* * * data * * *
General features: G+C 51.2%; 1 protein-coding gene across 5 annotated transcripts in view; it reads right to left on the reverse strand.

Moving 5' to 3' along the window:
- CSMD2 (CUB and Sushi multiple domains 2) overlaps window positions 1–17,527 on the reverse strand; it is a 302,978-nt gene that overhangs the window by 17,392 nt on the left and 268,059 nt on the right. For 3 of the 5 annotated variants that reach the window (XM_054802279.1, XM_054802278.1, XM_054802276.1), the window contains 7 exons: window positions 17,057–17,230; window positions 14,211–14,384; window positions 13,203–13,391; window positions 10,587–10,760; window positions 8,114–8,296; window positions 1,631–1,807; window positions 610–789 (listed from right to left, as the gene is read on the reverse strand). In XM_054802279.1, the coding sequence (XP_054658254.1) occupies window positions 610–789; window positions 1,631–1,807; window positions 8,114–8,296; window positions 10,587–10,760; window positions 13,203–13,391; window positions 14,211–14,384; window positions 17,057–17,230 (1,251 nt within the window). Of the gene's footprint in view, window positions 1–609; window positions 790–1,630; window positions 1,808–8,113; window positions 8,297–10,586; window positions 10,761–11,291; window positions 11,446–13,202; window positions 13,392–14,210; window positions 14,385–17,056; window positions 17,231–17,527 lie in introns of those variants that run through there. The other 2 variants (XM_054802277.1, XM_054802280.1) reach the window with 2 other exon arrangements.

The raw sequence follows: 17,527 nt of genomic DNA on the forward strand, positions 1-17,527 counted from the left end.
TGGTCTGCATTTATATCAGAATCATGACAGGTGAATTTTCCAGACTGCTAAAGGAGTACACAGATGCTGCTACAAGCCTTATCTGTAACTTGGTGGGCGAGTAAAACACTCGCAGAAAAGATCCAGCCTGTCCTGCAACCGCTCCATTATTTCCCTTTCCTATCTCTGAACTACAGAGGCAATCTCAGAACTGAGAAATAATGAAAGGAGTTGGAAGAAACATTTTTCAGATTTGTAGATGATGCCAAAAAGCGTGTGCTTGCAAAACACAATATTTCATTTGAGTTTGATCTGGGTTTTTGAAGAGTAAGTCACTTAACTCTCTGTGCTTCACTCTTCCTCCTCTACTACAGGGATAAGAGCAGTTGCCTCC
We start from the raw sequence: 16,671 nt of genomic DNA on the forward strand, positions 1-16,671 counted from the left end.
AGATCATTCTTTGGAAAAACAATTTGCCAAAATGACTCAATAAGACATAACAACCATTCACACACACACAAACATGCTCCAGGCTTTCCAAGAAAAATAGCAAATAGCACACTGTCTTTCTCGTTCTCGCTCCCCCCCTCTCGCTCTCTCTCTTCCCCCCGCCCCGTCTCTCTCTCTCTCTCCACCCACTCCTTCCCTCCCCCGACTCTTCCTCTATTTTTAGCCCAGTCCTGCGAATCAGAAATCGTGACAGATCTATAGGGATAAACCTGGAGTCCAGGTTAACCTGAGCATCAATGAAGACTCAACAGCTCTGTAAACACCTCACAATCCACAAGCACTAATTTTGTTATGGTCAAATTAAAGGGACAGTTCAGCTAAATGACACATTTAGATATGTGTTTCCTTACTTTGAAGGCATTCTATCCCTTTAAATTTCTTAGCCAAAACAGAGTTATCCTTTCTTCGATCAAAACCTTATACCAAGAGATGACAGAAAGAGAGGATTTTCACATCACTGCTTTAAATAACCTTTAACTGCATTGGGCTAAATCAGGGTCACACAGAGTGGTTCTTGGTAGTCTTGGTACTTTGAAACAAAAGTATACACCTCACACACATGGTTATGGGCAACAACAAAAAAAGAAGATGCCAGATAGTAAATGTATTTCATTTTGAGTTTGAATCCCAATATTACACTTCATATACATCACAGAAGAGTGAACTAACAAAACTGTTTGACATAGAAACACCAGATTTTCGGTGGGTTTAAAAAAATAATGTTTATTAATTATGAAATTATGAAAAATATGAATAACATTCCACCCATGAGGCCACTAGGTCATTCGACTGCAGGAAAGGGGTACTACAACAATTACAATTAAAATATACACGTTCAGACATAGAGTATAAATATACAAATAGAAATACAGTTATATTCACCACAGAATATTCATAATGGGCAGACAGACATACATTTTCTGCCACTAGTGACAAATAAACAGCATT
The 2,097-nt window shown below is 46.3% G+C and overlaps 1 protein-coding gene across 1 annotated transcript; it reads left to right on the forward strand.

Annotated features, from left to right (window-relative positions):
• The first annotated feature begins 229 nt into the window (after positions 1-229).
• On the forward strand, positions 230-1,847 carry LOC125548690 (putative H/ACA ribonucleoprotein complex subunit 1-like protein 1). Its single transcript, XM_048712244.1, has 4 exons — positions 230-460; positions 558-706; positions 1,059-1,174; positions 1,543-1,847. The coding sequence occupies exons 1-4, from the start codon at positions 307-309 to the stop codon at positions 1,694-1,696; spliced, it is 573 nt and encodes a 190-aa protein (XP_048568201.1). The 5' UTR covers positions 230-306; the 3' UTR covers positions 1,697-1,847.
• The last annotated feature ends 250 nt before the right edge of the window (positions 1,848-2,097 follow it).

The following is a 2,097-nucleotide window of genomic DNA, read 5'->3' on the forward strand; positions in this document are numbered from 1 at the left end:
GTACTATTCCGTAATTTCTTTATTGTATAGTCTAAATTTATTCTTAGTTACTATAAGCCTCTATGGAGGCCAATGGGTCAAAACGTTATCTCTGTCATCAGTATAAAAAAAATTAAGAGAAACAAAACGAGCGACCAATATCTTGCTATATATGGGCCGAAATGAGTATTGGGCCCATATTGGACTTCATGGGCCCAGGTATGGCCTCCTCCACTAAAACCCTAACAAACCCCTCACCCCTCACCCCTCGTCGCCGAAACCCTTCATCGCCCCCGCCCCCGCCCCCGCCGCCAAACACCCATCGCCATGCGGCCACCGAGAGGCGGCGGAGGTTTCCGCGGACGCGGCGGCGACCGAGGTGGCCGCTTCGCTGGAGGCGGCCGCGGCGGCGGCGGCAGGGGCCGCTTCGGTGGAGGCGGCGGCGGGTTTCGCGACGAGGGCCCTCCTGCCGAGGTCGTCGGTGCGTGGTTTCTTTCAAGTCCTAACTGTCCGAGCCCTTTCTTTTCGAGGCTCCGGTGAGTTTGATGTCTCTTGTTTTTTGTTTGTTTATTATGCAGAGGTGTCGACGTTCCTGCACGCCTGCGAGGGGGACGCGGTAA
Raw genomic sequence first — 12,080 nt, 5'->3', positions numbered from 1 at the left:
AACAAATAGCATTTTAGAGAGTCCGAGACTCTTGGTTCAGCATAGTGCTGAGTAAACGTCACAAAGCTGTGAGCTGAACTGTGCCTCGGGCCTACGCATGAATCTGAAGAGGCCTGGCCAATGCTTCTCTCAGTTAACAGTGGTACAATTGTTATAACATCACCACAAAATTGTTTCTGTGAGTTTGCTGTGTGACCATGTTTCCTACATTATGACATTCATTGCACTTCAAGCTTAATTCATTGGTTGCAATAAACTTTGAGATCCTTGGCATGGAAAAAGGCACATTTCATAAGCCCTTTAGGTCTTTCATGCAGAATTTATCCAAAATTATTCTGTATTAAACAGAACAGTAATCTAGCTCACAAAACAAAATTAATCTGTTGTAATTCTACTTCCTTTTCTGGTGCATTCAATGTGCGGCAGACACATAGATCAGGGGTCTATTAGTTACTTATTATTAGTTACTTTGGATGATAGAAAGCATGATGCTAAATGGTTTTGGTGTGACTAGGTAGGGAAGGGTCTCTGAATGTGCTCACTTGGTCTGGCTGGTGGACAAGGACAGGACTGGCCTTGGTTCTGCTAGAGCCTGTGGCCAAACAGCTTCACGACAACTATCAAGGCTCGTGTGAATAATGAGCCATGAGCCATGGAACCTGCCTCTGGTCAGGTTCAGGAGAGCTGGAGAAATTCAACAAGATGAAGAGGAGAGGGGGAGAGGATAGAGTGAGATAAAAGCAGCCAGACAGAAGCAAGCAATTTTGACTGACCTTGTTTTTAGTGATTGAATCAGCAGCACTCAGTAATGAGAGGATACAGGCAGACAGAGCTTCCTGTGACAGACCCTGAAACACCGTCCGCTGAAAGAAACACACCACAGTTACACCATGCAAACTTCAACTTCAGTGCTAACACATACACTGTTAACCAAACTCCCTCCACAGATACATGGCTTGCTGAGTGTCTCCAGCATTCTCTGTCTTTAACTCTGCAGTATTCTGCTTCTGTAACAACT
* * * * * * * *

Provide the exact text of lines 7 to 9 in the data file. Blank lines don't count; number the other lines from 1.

AGATCATTCTTTGGAAAAACAATTTGCCAAAATGACTCAATAAGACATAACAACCATTCACACACACACAAACATGCTCCAGGCTTTCCAAGAAAAATAGCAAATAGCACACTGTCTTTCTCGTTCTCGCTCCCCCCCTCTCGCTCTCTCTCTTCCCCCCGCCCCGTCTCTCTCTCTCTCTCCACCCACTCCTTCCCTCCCCCGACTCTTCCTCTATTTTTAGCCCAGTCCTGCGAATCAGAAATCGTGACAGATCTATAGGGATAAACCTGGAGTCCAGGTTAACCTGAGCATCAATGAAGACTCAACAGCTCTGTAAACACCTCACAATCCACAAGCACTAATTTTGTTATGGTCAAATTAAAGGGACAGTTCAGCTAAATGACACATTTAGATATGTGTTTCCTTACTTTGAAGGCATTCTATCCCTTTAAATTTCTTAGCCAAAACAGAGTTATCCTTTCTTCGATCAAAACCTTATACCAAGAGATGACAGAAAGAGAGGATTTTCACATCACTGCTTTAAATAACCTTTAACTGCATTGGGCTAAATCAGGGTCACACAGAGTGGTTCTTGGTAGTCTTGGTACTTTGAAACAAAAGTATACACCTCACACACATGGTTATGGGCAACAACAAAAAAAGAAGATGCCAGATAGTAAATGTATTTCATTTTGAGTTTGAATCCCAATATTACACTTCATATACATCACAGAAGAGTGAACTAACAAAACTGTTTGACATAGAAACACCAGATTTTCGGTGGGTTTAAAAAAATAATGTTTATTAATTATGAAATTATGAAAAATATGAATAACATTCCACCCATGAGGCCACTAGGTCATTCGACTGCAGGAAAGGGGTACTACAACAATTACAATTAAAATATACACGTTCAGACATAGAGTATAAATATACAAATAGAAATACAGTTATATTCACCACAGAATATTCATAATGGGCAGACAGACATACATTTTCTGCCACTAGTGACAAATAAACAGCATT
The 2,097-nt window shown below is 46.3% G+C and overlaps 1 protein-coding gene across 1 annotated transcript; it reads left to right on the forward strand.

Annotated features, from left to right (window-relative positions):